At its December meeting, the US Federal Reserve's Federal Open Market Committee (FOMC) again raised the interest rate by 50bps (4.25%-4.50%). With this hike, the Fed's cumulative hikes for 2022 total 425bps. Investors should consider taking advantage of the high short and intermediate-term rates on offer due to the Fed's nearly unprecedented rate-hiking cycle.
Fed raises interest rates again by 50bps to 4.50%
- The Fed’s “quantitative tightening” program is now approaching the target cap of $95bn of balance sheet reduction per month, of which $60bn is in Treasuries and $35bn in mortgage-backed securities (MBS). The impact of future reductions on overall market liquidity should start to become clearer in 2023, especially if the economy also enters a recession.
- The Fed adjusted 2023 projected median Core PCE inflation is up from September’s estimated 3.1% to 3.6%. Of note, the FOMC repeated its comments yet again that “inflation remains elevated, reflecting supply and demand imbalances related to the pandemic, higher energy prices, and broader price pressures.” The FOMC statement also said – as it has many times this year - that it was “strongly committed to returning inflation to its 2% objective.”
- The projected unemployment rate slightly increased from September’s estimated 4.4% to 4.6% for 2023. As inflation is already likely moderating strongly into 2023, the magnitude of employment losses in the future will likely be the key factor in the Fed’s calculus on when it believes it can end its rate-hiking cycle and begin cutting rates. These projections show more meaningful expected employment loss in 2023, but not overwhelmingly so, which stays internally consistent with the Fed’s dot plot of showing that it will try to maintain higher rates for longer.
- The projection for real GDP growth was reduced from September’s estimate at 1.2% to 0.5% for 2023. This is an extremely low growth forecast – almost to the point of expecting a recession – and given the statement and the rest of the SEP forecast, likely indicate that the Fed is willing to endure that if needed. (Note that Fed Chairman Jerome Powell explicitly said about this forecast “I don’t think it would qualify as recession.” But it is a very low forecast nevertheless).
- Chairman Powell noted in his press conference after that: “The labor market remains extremely tight” and that wage gains were running well above what would be consistent with 2% inflation. Powell also said that: “We keep increasing that peak rate and we are increasing it again. And inflation risk are to the upside. I can’t tell you we won’t increase it again.” However, Powell also noted that while he had not made a judgement on the size of the February rate hike, “the appropriate thing to do now is to move at a slower pace and feel our way.”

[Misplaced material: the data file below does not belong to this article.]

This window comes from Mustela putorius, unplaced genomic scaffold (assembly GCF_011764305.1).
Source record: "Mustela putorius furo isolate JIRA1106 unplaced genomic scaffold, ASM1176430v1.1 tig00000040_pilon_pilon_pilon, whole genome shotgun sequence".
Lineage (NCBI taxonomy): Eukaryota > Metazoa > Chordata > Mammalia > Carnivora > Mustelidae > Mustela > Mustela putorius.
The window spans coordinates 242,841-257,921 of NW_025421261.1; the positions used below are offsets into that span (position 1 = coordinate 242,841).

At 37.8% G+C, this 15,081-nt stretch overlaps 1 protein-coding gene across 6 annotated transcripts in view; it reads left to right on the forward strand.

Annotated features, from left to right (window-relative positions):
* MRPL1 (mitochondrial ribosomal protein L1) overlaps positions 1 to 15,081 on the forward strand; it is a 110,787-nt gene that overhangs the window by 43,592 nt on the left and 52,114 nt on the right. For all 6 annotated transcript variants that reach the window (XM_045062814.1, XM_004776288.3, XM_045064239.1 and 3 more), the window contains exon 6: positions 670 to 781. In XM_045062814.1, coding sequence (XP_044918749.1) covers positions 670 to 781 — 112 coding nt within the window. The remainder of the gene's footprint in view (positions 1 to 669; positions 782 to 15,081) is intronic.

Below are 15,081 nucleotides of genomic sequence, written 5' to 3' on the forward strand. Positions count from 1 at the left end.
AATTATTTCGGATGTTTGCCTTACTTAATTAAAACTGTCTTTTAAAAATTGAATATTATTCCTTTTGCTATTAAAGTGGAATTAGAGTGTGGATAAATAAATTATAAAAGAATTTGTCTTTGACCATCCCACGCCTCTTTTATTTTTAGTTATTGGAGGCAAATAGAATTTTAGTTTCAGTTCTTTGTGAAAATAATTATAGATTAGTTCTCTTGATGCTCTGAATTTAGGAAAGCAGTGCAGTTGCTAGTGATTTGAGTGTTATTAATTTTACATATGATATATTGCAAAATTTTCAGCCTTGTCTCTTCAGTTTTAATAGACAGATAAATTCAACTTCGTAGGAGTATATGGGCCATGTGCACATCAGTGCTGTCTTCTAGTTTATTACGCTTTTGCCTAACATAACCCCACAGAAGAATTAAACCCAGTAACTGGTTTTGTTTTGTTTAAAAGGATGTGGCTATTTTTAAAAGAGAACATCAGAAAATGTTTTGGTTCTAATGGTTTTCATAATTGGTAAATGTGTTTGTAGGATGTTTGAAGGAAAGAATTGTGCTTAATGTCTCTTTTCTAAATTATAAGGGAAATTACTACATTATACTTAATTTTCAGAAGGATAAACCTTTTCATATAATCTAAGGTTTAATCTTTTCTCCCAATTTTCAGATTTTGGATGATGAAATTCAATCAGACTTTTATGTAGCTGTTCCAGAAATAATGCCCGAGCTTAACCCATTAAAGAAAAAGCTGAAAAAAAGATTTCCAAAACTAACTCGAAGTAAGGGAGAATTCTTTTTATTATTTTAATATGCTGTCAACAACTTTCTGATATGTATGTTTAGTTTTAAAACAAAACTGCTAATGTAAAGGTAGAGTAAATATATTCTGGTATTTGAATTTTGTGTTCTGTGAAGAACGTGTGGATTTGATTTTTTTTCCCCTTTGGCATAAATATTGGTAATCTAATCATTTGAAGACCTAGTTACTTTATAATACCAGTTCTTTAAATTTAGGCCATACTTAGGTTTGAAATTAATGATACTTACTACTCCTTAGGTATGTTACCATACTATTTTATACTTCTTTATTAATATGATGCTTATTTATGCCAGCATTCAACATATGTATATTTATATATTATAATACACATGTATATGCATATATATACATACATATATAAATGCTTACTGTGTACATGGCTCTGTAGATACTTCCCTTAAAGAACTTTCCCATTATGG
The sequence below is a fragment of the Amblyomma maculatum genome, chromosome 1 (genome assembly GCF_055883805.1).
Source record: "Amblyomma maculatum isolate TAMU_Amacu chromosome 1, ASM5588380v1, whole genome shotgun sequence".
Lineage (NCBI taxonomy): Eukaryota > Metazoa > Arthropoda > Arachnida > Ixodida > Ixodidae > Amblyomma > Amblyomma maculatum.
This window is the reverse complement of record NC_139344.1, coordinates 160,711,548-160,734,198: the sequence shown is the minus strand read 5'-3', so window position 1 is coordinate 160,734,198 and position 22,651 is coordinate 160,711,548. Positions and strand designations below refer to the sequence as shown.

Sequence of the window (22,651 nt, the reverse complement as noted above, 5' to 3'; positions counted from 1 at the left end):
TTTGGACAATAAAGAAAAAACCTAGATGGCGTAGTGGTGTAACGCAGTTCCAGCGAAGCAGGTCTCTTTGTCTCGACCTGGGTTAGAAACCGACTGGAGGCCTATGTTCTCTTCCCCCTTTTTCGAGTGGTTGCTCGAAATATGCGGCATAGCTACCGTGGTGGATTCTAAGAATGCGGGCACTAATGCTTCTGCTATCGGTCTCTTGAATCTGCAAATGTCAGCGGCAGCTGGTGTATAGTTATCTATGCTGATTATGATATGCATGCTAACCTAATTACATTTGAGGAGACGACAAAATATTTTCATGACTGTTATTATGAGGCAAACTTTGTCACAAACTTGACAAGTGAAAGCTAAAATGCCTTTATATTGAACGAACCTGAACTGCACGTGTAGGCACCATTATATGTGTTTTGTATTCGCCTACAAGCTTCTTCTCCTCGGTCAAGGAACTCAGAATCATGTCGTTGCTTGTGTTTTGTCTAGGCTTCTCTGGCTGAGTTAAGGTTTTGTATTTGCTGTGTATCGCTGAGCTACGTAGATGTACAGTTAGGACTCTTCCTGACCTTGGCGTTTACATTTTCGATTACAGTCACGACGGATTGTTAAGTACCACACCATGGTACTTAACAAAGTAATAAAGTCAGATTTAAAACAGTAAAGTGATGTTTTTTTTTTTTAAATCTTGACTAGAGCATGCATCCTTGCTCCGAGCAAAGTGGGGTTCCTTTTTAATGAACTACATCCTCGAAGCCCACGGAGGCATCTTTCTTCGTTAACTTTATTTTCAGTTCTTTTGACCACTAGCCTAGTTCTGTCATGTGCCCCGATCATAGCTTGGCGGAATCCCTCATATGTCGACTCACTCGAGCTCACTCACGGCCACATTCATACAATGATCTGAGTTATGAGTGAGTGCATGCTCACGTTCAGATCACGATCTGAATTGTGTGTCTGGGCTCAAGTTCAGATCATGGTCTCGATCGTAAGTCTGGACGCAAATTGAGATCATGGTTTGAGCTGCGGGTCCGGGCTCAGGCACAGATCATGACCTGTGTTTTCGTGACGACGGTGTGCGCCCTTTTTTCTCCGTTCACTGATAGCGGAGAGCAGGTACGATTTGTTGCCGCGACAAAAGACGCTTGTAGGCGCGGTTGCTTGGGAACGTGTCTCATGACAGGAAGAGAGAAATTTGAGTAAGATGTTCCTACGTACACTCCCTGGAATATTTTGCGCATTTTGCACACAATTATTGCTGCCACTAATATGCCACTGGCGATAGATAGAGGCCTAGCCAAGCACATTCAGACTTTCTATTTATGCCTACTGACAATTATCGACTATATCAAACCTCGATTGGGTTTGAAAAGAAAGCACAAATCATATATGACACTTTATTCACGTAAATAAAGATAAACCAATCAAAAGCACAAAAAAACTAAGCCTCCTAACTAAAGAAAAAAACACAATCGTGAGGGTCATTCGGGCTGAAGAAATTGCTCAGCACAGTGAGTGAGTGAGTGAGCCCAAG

- The Fed shifted its messaging on rate hikes back on October 21, 2022 – even before its November 2nd meeting – by indicating that it would “step-down” rate hikes from its previous pace of 75bps. It followed through on that messaging on December 14, 2022, with a 50bps hike, so it did indeed “step down”.
- While at the December meeting the Fed did reduce its rate-hike pace to “only” 50bps, the FOMC and Chairman Powell tried to forcefully push back against the narrative that inflation has now receded and so they will soon pause and then cut rates. To a certain degree, they actually indicated the opposite.
- We think that despite lower inflation readings, the Fed will maintain high rates until recessionary conditions are apparent, which we expect by the middle of 2023. At that point in time, we believe the Fed will start aggressively cutting rates in order to prevent an even deeper recession.
- We would suggest that clients look at investment grade rated preferred securities, especially “fixed-to-float” structures which offer yields comparable to high yield credit and which may additionally benefit should the Fed begin cutting rates in the latter half of 2023.